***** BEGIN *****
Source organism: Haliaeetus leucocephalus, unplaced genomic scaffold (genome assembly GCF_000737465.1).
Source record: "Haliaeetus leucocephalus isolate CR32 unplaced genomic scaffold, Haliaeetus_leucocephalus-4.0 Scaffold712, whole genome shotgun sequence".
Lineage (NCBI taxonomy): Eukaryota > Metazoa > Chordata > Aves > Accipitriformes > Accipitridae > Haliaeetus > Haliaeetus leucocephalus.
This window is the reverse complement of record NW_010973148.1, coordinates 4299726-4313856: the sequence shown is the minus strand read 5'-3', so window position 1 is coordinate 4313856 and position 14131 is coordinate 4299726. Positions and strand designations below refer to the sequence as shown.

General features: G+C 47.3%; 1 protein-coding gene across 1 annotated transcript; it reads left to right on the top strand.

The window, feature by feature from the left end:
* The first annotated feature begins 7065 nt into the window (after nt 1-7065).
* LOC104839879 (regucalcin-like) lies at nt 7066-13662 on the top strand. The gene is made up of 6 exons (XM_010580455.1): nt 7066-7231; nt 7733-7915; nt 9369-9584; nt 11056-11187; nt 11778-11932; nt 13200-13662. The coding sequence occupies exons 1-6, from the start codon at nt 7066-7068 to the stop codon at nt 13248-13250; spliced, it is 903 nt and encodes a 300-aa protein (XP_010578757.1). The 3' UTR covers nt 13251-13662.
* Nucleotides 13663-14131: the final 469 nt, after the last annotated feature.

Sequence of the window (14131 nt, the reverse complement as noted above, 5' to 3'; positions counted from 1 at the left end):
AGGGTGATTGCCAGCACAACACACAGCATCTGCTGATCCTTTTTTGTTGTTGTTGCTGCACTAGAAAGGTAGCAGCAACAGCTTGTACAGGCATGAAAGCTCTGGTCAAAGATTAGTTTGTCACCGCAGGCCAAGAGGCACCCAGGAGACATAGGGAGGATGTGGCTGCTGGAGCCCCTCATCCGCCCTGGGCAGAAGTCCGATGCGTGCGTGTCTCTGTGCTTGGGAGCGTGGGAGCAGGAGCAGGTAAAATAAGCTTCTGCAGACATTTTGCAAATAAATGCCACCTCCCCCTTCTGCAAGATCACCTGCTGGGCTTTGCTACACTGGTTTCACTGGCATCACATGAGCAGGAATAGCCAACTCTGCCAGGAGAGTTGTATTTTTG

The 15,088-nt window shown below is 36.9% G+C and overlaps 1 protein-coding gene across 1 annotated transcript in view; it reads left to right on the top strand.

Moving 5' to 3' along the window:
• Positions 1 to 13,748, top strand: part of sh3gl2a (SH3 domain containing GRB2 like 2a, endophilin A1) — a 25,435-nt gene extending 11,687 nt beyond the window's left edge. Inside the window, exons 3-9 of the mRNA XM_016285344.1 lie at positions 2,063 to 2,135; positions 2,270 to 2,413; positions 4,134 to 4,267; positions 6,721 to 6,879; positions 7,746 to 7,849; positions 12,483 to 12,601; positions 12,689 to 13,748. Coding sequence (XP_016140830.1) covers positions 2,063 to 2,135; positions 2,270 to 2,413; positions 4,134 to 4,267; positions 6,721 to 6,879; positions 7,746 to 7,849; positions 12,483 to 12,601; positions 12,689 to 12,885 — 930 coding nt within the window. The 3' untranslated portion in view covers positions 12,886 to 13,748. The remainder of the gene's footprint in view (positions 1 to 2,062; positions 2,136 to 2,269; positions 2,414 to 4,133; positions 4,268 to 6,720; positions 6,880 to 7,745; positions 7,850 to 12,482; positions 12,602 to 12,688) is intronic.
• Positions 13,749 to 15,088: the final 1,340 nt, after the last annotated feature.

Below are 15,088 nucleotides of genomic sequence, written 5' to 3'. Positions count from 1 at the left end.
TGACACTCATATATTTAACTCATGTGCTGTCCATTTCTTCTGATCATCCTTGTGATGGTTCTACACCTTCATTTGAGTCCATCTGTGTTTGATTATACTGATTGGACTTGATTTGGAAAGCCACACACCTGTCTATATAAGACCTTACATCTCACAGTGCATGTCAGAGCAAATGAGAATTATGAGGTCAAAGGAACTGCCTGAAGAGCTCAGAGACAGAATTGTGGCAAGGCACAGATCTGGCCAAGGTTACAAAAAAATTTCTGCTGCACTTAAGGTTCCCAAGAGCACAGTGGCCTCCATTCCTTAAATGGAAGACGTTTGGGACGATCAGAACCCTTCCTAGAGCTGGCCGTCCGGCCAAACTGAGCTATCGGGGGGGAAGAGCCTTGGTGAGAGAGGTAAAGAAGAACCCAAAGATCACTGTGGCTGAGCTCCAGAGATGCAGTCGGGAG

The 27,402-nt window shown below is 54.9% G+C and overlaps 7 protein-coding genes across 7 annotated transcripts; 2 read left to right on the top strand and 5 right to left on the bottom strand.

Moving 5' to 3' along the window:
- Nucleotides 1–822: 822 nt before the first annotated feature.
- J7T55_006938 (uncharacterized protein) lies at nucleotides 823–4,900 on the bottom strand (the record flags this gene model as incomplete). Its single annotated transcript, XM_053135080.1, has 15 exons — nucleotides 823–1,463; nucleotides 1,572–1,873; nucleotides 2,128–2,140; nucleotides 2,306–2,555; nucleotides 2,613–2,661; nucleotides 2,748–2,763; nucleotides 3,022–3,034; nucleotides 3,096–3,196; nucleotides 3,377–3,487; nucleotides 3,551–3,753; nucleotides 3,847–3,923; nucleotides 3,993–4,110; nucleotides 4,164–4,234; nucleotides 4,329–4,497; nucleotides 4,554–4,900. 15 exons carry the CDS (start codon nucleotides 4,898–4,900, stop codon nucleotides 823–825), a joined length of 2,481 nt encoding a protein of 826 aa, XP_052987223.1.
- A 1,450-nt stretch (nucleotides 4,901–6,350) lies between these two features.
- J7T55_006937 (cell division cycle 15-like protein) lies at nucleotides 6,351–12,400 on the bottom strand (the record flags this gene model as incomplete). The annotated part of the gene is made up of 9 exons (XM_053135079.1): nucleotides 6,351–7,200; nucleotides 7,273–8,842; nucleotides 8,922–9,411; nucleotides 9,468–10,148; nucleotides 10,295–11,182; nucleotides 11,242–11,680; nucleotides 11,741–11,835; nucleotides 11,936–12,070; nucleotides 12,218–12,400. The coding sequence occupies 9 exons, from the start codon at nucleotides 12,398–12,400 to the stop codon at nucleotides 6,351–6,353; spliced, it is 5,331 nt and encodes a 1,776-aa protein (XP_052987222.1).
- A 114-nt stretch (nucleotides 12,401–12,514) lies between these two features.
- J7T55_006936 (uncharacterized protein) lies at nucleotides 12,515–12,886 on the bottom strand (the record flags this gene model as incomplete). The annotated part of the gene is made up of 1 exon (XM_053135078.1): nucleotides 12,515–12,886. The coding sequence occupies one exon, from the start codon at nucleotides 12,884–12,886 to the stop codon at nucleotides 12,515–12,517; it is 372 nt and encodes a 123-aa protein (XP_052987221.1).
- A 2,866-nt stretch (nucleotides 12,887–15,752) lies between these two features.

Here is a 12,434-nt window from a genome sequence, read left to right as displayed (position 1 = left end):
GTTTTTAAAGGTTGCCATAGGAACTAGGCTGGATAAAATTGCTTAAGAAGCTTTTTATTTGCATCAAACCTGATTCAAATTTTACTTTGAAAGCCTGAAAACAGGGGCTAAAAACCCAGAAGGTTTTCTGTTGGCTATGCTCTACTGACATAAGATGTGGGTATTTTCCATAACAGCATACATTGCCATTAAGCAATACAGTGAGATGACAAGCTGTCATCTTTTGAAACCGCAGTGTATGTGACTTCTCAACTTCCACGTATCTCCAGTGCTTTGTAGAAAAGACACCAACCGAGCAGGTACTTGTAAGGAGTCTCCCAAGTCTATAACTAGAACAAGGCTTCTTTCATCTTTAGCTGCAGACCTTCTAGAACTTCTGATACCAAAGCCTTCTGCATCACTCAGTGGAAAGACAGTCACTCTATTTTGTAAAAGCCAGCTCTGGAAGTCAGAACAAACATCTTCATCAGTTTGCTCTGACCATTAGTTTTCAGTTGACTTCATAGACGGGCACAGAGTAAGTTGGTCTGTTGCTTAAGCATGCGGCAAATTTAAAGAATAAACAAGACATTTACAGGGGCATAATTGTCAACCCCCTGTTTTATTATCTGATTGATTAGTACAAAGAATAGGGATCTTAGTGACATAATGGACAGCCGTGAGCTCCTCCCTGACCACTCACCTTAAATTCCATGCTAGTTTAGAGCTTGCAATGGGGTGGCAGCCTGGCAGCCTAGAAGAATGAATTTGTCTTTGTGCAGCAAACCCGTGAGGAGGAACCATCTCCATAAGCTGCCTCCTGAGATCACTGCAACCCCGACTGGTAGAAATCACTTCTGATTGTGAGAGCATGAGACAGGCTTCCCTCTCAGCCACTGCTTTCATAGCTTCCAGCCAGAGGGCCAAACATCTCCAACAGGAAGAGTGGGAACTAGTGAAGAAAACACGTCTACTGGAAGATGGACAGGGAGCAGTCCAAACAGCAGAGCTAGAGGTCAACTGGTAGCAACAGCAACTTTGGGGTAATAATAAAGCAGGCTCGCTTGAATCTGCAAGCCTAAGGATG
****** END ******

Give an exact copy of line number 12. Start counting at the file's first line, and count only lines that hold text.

The 15,088-nt window shown below is 36.9% G+C and overlaps 1 protein-coding gene across 1 annotated transcript in view; it reads left to right on the top strand.